friendly mortgages more than any other criteria, with more than 1,000 searches logged on Legal & General’s SmartrCriteria in February. At the same time, search volumes continued to rise at L&G – by 8% between January and February, following a 69% increase in January – suggesting that activity in the mortgage market has remained strong in the opening months of 2021. While lockdown restrictions are set to be eased, around 4.7 million individuals remain reliant on the government’s furlough scheme. Advisers’ continued focus on mortgages for furloughed borrowers follows a dramatic 230% rise in searches for these products between December 2020 and January 2021.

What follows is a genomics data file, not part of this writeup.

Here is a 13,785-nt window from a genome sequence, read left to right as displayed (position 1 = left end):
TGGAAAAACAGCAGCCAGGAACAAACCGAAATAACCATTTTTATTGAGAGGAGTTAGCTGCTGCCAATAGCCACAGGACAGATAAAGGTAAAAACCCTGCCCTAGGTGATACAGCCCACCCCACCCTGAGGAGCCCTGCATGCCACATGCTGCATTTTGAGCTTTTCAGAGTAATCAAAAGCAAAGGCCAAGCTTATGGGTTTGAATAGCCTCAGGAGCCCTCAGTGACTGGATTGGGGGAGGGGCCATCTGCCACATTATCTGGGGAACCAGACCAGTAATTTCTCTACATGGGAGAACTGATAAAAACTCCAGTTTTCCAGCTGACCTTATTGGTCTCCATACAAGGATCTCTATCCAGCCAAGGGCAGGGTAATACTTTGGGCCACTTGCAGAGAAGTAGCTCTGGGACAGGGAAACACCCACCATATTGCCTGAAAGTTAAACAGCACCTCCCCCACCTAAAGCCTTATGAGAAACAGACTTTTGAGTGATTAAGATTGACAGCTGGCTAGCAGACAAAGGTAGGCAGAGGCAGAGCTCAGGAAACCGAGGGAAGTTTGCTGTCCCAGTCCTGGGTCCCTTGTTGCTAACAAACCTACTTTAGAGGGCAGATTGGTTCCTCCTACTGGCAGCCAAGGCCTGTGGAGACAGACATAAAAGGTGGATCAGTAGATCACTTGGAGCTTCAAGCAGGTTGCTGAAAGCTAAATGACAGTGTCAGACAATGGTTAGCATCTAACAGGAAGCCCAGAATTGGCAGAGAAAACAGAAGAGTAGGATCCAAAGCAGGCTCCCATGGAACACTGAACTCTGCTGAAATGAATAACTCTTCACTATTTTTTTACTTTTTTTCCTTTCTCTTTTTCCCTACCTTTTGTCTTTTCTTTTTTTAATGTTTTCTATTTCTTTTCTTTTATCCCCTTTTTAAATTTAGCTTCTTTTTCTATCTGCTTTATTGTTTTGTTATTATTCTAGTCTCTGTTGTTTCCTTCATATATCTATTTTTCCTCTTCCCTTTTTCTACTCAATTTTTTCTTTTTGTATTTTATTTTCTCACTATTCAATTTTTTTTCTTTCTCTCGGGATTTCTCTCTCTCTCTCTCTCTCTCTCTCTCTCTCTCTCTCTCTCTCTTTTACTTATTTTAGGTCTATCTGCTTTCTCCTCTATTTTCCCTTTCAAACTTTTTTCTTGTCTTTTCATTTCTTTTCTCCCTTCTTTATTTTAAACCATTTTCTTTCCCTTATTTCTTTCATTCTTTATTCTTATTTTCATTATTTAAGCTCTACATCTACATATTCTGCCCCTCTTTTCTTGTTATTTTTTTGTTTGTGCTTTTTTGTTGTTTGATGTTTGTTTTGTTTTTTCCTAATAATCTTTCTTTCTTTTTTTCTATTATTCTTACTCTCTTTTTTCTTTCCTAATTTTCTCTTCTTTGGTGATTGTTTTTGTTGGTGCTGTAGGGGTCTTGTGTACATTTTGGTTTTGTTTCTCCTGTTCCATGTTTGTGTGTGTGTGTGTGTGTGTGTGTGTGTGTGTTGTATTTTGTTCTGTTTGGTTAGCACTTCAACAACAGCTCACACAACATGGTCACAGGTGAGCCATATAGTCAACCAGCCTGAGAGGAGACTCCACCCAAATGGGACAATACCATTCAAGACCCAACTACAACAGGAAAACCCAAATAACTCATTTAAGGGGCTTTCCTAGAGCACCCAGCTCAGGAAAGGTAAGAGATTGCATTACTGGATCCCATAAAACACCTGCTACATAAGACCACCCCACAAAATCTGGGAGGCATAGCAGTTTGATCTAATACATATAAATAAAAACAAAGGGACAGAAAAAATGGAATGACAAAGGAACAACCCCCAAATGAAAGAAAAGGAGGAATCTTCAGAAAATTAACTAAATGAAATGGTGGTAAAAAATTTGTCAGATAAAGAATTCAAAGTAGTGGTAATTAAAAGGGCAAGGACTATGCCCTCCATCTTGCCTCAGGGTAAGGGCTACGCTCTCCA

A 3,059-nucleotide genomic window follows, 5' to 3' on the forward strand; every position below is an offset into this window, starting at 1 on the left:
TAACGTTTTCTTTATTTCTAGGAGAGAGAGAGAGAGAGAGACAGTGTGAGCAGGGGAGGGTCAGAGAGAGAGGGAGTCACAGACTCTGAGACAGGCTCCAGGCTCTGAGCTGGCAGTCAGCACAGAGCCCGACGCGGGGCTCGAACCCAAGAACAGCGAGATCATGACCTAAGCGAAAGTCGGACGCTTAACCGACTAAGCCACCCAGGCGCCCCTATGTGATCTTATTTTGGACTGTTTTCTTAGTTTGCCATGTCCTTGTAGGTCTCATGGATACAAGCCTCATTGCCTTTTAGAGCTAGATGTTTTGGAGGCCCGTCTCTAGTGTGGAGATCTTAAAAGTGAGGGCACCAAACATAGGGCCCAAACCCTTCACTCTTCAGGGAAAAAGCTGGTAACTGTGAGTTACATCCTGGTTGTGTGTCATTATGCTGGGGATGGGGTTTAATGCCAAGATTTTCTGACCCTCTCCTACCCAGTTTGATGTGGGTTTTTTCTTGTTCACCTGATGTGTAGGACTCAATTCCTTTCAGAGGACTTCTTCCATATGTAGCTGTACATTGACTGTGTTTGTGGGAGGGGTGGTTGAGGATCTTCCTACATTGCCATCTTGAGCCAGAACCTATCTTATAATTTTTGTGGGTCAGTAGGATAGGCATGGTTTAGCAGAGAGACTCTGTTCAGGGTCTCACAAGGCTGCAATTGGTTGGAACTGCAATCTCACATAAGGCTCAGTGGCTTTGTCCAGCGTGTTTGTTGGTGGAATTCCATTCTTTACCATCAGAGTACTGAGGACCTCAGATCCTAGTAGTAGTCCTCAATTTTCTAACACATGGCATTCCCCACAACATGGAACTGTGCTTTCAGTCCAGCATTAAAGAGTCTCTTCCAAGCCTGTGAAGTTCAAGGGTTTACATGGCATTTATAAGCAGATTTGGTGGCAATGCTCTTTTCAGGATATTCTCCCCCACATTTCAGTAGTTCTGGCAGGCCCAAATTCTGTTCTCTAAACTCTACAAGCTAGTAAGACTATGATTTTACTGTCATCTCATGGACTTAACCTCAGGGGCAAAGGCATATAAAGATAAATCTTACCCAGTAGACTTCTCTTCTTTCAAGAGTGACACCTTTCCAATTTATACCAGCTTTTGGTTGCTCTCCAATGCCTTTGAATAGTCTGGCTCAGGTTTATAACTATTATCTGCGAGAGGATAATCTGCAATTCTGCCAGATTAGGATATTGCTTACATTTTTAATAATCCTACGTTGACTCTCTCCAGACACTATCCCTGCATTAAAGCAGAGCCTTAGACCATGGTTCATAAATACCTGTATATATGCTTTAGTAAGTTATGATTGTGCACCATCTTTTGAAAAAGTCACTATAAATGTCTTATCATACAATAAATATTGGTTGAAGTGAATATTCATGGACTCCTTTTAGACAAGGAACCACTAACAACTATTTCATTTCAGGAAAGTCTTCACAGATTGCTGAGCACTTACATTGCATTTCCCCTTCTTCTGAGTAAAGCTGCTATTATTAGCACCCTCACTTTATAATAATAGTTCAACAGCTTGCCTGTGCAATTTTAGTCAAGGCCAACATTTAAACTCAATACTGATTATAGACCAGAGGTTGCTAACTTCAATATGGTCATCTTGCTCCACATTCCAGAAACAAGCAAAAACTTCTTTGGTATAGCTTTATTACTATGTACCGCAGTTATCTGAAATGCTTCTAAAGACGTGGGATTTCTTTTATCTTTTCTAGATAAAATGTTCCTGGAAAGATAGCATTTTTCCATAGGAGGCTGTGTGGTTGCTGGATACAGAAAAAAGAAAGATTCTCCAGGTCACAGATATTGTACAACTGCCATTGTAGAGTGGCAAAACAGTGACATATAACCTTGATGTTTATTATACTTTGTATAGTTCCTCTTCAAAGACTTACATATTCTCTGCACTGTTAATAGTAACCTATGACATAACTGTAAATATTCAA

“Conveyancers are swamped, surveyors are drowning and underwriters are in the unenviable position of having to decide whether to take a risk on a borrower who may not have a job by the end of the year, or just say no. It’s reasonably easy to see that most compliance teams are going to go with the decision the scorecards spit out” Legal & General’s data also showed a 27% increase in searches relating to borrowers who had missed a mortgage repayment, reflecting the growing cohort who have seen their finances negatively impacted by the crisis. Also from Legal & General comes research that indicates that more than one in three of those whose finances have been negatively impacted by the pandemic are planning to revert to their lender’s standard variable rate (SVR) rather than seek a new deal. We may be on the cusp of seeing a seismic shift in the scale of demand for specialist lending, among borrowers